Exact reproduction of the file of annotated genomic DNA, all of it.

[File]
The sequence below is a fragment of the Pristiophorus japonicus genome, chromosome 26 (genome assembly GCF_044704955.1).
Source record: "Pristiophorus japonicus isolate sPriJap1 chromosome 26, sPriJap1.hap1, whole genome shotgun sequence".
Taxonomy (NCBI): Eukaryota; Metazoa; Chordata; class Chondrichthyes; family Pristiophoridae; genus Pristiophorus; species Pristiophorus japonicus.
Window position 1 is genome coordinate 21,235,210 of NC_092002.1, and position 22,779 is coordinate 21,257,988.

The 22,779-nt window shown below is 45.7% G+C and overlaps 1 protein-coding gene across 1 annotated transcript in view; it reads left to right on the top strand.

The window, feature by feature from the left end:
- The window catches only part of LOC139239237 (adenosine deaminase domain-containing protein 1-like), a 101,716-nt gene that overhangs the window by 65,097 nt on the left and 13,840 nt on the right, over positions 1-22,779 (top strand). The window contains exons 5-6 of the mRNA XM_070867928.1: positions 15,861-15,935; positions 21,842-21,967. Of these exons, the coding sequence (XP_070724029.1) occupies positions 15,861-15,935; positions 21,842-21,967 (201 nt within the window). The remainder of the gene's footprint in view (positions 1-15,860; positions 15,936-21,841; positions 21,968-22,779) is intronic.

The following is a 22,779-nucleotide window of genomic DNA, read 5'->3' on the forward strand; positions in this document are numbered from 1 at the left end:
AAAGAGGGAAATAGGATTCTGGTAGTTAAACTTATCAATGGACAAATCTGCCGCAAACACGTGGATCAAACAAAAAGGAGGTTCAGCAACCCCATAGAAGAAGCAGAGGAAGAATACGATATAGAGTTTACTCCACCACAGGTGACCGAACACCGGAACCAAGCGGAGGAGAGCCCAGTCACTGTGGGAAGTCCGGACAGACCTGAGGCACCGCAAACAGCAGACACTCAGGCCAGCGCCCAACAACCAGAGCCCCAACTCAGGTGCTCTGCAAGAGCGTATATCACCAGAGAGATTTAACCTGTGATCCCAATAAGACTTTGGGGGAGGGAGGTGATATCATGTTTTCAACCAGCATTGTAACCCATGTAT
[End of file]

The sequence below is a fragment of the Pristiophorus japonicus genome, chromosome 26 (genome assembly GCF_044704955.1).
Source record: "Pristiophorus japonicus isolate sPriJap1 chromosome 26, sPriJap1.hap1, whole genome shotgun sequence".
Taxonomy (NCBI): Eukaryota; Metazoa; Chordata; class Chondrichthyes; family Pristiophoridae; genus Pristiophorus; species Pristiophorus japonicus.
Window position 1 is genome coordinate 21,235,210 of NC_092002.1, and position 22,779 is coordinate 21,257,988.

The 22,779-nt window shown below is 45.7% G+C and overlaps 1 protein-coding gene across 1 annotated transcript in view; it reads left to right on the top strand.

The window, feature by feature from the left end:
- The window catches only part of LOC139239237 (adenosine deaminase domain-containing protein 1-like), a 101,716-nt gene that overhangs the window by 65,097 nt on the left and 13,840 nt on the right, over positions 1-22,779 (top strand). The window contains exons 5-6 of the mRNA XM_070867928.1: positions 15,861-15,935; positions 21,842-21,967. Of these exons, the coding sequence (XP_070724029.1) occupies positions 15,861-15,935; positions 21,842-21,967 (201 nt within the window). The remainder of the gene's footprint in view (positions 1-15,860; positions 15,936-21,841; positions 21,968-22,779) is intronic.

The following is a 22,779-nucleotide window of genomic DNA, read 5'->3' on the forward strand; positions in this document are numbered from 1 at the left end:
AAAGAGGGAAATAGGATTCTGGTAGTTAAACTTATCAATGGACAAATCTGCCGCAAACACGTGGATCAAACAAAAAGGAGGTTCAGCAACCCCATAGAAGAAGCAGAGGAAGAATACGATATAGAGTTTACTCCACCACAGGTGACCGAACACCGGAACCAAGCGGAGGAGAGCCCAGTCACTGTGGGAAGTCCGGACAGACCTGAGGCACCGCAAACAGCAGACACTCAGGCCAGCGCCCAACAACCAGAGCCCCAACTCAGGTGCTCTGCAAGAGCGTATATCACCAGAGAGATTTAACCTGTGATCCCAATAAGACTTTGGGGGAGGGAGGTGATATCATGTTTTCAACCAGCATTGTAACCCATGTAT